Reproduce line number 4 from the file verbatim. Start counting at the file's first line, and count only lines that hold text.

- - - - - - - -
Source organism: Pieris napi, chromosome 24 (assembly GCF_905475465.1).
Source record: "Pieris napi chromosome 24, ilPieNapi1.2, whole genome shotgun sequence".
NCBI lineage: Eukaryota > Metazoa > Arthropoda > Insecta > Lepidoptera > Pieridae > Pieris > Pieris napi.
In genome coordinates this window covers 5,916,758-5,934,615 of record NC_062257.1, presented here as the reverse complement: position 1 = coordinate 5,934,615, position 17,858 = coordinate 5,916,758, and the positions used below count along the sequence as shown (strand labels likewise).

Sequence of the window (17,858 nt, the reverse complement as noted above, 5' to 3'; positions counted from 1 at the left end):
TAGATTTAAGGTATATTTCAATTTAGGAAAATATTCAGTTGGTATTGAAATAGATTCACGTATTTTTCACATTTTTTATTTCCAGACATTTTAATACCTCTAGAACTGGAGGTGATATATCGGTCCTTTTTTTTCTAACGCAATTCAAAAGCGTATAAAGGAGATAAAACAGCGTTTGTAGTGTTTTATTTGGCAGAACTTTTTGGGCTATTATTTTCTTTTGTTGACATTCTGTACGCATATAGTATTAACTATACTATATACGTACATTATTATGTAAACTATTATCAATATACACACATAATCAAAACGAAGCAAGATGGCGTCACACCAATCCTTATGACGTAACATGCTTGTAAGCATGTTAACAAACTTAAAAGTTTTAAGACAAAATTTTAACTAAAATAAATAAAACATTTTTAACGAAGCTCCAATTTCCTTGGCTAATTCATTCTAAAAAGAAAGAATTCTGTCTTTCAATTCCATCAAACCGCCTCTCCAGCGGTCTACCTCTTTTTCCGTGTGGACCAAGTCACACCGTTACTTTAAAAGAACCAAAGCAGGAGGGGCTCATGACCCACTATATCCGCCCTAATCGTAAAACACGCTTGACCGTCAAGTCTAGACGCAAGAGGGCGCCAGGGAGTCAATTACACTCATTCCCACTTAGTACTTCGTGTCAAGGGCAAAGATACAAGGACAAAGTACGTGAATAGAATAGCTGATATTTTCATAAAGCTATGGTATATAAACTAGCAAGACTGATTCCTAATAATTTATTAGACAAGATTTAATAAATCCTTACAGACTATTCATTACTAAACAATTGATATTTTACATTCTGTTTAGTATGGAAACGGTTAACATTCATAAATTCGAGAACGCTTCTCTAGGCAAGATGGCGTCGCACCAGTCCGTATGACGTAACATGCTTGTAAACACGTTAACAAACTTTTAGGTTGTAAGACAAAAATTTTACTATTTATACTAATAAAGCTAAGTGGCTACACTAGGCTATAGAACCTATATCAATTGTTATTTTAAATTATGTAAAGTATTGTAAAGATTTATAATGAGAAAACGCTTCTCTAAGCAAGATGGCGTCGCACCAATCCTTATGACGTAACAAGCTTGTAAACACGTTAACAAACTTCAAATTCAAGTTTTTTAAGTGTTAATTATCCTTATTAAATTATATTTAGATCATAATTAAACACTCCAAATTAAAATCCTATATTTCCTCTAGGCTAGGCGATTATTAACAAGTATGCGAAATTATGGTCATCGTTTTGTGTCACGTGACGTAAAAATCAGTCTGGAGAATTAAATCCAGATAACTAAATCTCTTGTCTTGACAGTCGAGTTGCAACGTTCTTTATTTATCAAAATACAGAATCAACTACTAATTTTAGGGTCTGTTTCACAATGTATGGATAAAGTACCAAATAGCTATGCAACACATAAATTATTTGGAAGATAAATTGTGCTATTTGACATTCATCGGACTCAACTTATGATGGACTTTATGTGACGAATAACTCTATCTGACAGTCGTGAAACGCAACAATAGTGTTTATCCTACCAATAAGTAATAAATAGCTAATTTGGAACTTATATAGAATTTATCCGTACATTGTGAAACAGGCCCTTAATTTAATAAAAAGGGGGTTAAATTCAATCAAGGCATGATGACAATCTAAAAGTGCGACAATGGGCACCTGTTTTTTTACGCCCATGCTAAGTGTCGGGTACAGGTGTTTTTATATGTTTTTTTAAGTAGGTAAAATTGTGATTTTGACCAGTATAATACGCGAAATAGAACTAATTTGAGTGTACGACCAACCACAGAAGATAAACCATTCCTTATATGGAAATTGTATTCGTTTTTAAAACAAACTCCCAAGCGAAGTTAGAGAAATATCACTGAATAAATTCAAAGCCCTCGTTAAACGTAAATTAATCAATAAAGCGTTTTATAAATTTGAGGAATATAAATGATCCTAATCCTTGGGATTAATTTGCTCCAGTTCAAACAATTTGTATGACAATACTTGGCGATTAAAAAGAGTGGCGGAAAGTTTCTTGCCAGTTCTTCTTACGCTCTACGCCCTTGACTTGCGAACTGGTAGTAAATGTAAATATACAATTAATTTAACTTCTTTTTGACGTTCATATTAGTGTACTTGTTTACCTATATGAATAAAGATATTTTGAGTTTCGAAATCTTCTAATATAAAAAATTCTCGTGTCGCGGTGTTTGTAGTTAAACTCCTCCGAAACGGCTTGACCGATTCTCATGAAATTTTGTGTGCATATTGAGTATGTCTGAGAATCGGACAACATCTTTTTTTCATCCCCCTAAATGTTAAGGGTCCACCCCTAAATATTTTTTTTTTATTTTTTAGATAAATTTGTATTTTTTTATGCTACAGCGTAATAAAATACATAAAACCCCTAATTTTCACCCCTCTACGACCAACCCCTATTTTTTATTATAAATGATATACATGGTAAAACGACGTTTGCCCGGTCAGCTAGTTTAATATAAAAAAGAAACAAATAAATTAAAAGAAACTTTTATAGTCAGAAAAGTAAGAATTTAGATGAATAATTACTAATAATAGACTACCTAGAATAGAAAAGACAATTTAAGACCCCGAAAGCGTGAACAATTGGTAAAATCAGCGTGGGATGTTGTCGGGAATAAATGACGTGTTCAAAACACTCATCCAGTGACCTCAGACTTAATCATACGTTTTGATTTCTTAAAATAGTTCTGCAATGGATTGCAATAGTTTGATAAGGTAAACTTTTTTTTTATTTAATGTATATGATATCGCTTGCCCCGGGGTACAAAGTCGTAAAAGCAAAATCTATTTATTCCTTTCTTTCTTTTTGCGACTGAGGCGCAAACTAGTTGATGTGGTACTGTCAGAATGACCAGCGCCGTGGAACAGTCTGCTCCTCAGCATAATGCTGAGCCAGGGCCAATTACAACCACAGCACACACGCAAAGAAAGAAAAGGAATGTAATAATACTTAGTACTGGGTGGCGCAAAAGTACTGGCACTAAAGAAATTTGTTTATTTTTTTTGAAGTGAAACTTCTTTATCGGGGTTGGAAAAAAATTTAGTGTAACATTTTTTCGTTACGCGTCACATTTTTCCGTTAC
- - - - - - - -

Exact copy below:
In genome coordinates this window covers 5,916,758-5,934,615 of record NC_062257.1, presented here as the reverse complement: position 1 = coordinate 5,934,615, position 17,858 = coordinate 5,916,758, and the positions used below count along the sequence as shown (strand labels likewise).